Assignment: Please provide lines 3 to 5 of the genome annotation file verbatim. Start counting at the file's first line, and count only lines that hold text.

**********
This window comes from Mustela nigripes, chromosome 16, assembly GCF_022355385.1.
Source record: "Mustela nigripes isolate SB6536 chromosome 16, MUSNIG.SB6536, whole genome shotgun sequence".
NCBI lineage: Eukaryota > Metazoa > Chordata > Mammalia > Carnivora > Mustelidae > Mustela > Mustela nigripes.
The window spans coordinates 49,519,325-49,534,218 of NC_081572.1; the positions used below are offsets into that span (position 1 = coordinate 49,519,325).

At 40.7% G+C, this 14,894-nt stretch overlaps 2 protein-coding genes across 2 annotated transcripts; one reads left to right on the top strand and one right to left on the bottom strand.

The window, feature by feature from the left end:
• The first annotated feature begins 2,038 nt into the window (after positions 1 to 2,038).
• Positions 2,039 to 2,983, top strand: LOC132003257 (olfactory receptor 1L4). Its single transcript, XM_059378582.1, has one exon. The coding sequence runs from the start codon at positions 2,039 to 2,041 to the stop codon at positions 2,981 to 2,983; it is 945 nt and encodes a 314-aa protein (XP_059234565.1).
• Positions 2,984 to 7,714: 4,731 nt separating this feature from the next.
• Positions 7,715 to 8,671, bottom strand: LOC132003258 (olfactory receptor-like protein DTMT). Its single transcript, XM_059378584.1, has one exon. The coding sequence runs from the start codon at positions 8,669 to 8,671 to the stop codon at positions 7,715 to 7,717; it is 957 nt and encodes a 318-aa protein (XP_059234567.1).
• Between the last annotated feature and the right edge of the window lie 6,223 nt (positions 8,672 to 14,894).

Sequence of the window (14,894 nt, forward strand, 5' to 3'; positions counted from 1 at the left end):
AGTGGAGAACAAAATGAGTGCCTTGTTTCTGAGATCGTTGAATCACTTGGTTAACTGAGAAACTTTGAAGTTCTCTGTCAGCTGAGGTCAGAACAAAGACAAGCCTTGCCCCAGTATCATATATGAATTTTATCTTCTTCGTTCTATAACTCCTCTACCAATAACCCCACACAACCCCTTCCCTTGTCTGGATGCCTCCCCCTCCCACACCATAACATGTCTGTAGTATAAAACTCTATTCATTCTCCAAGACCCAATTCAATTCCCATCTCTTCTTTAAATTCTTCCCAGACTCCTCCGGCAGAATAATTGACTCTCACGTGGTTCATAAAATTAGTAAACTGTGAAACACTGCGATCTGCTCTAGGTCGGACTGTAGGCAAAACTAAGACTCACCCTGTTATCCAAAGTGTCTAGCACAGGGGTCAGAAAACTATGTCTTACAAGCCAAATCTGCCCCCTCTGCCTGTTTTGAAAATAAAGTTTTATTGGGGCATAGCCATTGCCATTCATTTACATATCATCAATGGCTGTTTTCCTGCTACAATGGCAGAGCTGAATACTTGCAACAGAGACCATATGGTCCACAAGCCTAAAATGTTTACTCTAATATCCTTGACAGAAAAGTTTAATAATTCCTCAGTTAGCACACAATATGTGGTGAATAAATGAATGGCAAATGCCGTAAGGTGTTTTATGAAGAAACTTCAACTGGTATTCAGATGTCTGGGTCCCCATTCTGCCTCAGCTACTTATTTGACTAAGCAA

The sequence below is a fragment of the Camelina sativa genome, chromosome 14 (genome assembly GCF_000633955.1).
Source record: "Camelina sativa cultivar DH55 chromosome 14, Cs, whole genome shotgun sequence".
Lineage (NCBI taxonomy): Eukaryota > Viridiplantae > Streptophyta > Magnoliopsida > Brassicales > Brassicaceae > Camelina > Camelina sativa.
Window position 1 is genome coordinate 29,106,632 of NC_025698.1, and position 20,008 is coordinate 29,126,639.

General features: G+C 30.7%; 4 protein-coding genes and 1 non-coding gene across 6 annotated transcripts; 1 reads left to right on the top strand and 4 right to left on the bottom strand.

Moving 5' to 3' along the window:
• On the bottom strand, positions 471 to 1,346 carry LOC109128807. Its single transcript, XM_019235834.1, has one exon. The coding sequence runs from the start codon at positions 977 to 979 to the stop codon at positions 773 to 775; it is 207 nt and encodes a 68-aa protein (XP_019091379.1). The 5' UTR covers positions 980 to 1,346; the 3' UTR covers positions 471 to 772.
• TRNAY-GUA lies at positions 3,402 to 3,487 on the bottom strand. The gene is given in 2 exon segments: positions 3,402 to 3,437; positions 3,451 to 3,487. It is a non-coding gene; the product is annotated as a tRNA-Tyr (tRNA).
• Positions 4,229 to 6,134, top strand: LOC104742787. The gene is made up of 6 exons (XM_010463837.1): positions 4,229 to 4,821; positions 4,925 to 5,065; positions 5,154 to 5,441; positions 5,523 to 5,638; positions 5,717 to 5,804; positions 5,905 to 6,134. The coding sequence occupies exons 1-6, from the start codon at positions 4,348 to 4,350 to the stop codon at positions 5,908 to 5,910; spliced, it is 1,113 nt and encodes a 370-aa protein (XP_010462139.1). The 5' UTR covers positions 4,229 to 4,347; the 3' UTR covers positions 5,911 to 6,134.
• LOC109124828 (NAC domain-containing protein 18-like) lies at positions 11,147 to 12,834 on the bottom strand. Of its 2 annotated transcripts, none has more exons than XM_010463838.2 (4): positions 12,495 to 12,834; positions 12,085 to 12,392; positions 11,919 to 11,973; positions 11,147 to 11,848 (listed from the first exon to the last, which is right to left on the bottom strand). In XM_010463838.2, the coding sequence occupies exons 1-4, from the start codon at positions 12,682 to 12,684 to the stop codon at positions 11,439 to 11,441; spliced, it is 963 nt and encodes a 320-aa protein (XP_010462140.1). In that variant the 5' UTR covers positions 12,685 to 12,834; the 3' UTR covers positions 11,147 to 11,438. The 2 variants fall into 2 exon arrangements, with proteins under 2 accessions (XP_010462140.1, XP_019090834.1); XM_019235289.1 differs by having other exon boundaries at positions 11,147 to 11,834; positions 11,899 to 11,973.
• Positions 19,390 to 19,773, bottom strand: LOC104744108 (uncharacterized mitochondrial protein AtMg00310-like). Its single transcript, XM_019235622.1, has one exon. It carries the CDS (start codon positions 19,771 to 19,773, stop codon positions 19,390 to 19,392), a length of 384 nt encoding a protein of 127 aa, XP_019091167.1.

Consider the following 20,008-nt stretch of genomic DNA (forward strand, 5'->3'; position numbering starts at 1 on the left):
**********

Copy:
NCBI lineage: Eukaryota > Metazoa > Chordata > Mammalia > Carnivora > Mustelidae > Mustela > Mustela nigripes.
The window spans coordinates 49,519,325-49,534,218 of NC_081572.1; the positions used below are offsets into that span (position 1 = coordinate 49,519,325).

At 40.7% G+C, this 14,894-nt stretch overlaps 2 protein-coding genes across 2 annotated transcripts; one reads left to right on the top strand and one right to left on the bottom strand.